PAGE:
Mark is a figure of a kind Lewis disliked: 'He was a man of straw, a glib examinee in subjects that require no exact knowledge... Mark liked to be liked. There was a good deal of the spaniel in him'. It is not surprising, therefore, that he functions better as a medium for satire than as a character whose spiritual experiences can be penetrated into. His development tends to be described from the outside: 'There were no moral considerations at this moment in Mark's mind. He looked back on his life, not with shame but with a kind of disgust at its dreariness. He saw himself as a little boy in short trousers'. The stages by which Mark is weaned away from the NICE are not entirely clear, although evidently it is the danger of death at the hands of the NICE that makes him see the folly of his ways. After he has learnt from Frost about the 'macrobes', however, he grapples with:
desire (salt, black, ravenous, unanswerable desire)... These creatures of which Frost had spoken – and he did not doubt now that they were locally present with him in the cell – breathed death on the human race and on all joy. Not despite this but because of this, the terrible gravitation sucked and tugged and fascinated him towards them.
Interestingly, this fascination for the occult is clearly intended as realism: Lewis describes precisely the same experience in his autobiography. Mark is awakened from it by the reminder that he faces death – and the realisation that he had forgotten this makes him conscious that under the influence of fascination regarding the 'macrobes':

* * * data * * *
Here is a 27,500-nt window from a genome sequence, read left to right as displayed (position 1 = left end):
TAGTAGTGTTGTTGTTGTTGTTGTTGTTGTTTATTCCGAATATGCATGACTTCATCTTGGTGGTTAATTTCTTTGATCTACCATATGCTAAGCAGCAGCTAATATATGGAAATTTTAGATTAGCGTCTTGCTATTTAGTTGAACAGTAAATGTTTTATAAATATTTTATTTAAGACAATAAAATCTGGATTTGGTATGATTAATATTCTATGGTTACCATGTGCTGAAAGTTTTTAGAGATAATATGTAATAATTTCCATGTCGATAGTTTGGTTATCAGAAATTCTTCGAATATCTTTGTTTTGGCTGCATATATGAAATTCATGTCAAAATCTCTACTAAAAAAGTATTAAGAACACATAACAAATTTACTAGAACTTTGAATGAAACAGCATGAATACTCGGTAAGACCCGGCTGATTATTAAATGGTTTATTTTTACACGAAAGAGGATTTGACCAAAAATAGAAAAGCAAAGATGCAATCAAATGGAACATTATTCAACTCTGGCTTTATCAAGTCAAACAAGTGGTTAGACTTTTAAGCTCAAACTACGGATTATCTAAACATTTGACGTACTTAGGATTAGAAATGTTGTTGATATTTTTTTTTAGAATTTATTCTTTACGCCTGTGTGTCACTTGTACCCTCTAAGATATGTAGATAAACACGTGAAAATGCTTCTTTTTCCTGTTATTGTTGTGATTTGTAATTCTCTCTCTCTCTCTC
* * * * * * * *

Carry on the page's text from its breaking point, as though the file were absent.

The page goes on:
he had sustained some sort of attack, and that he had put up no resistance.... The very moment you tried to be good, the universe let you down. That was what you got for your pains.
The cynics, then, were right. But at this thought, he stopped sharply. Some flavour that came with it had given him pause. Was this the other mood beginning again? Oh, not that, at any price! He clenched his hands... "Oh, don't, don't let me go back into it!" he said; and then louder, "Don't, don't!" All that could be called himself went into that cry; and the dreadful consciousness of having played his last card began to turn slowly into a sort of peace.... The cell, also, seemed to be somehow emptied and purged, as if it, too, were tired after conflicts it had witnessed – emptied like a sky after rain, tired like a child after weeping. He fell asleep.